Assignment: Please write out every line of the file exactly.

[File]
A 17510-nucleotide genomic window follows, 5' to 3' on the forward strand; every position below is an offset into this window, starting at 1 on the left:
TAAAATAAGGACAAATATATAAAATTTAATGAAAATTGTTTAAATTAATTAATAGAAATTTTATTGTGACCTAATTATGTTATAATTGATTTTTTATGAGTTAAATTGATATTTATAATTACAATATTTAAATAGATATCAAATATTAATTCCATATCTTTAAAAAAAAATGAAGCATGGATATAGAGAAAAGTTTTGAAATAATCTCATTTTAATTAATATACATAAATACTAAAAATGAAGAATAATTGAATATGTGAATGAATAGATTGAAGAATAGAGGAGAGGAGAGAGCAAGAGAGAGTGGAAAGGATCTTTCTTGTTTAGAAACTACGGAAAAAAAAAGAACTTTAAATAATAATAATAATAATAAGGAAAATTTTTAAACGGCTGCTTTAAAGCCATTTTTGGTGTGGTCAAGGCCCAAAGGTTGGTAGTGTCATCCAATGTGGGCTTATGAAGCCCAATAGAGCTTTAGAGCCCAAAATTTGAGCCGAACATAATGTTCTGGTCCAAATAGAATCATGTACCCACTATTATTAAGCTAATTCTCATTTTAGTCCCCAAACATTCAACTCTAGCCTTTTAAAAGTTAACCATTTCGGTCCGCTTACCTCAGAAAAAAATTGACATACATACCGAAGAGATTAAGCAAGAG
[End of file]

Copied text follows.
A 17510-nucleotide genomic window follows, 5' to 3' on the forward strand; every position below is an offset into this window, starting at 1 on the left:
TAAAATAAGGACAAATATATAAAATTTAATGAAAATTGTTTAAATTAATTAATAGAAATTTTATTGTGACCTAATTATGTTATAATTGATTTTTTATGAGTTAAATTGATATTTATAATTACAATATTTAAATAGATATCAAATATTAATTCCATATCTTTAAAAAAAAATGAAGCATGGATATAGAGAAAAGTTTTGAAATAATCTCATTTTAATTAATATACATAAATACTAAAAATGAAGAATAATTGAATATGTGAATGAATAGATTGAAGAATAGAGGAGAGGAGAGAGCAAGAGAGAGTGGAAAGGATCTTTCTTGTTTAGAAACTACGGAAAAAAAAAGAACTTTAAATAATAATAATAATAATAAGGAAAATTTTTAAACGGCTGCTTTAAAGCCATTTTTGGTGTGGTCAAGGCCCAAAGGTTGGTAGTGTCATCCAATGTGGGCTTATGAAGCCCAATAGAGCTTTAGAGCCCAAAATTTGAGCCGAACATAATGTTCTGGTCCAAATAGAATCATGTACCCACTATTATTAAGCTAATTCTCATTTTAGTCCCCAAACATTCAACTCTAGCCTTTTAAAAGTTAACCATTTCGGTCCGCTTACCTCAGAAAAAAATTGACATACATACCGAAGAGATTAAGCAAGAG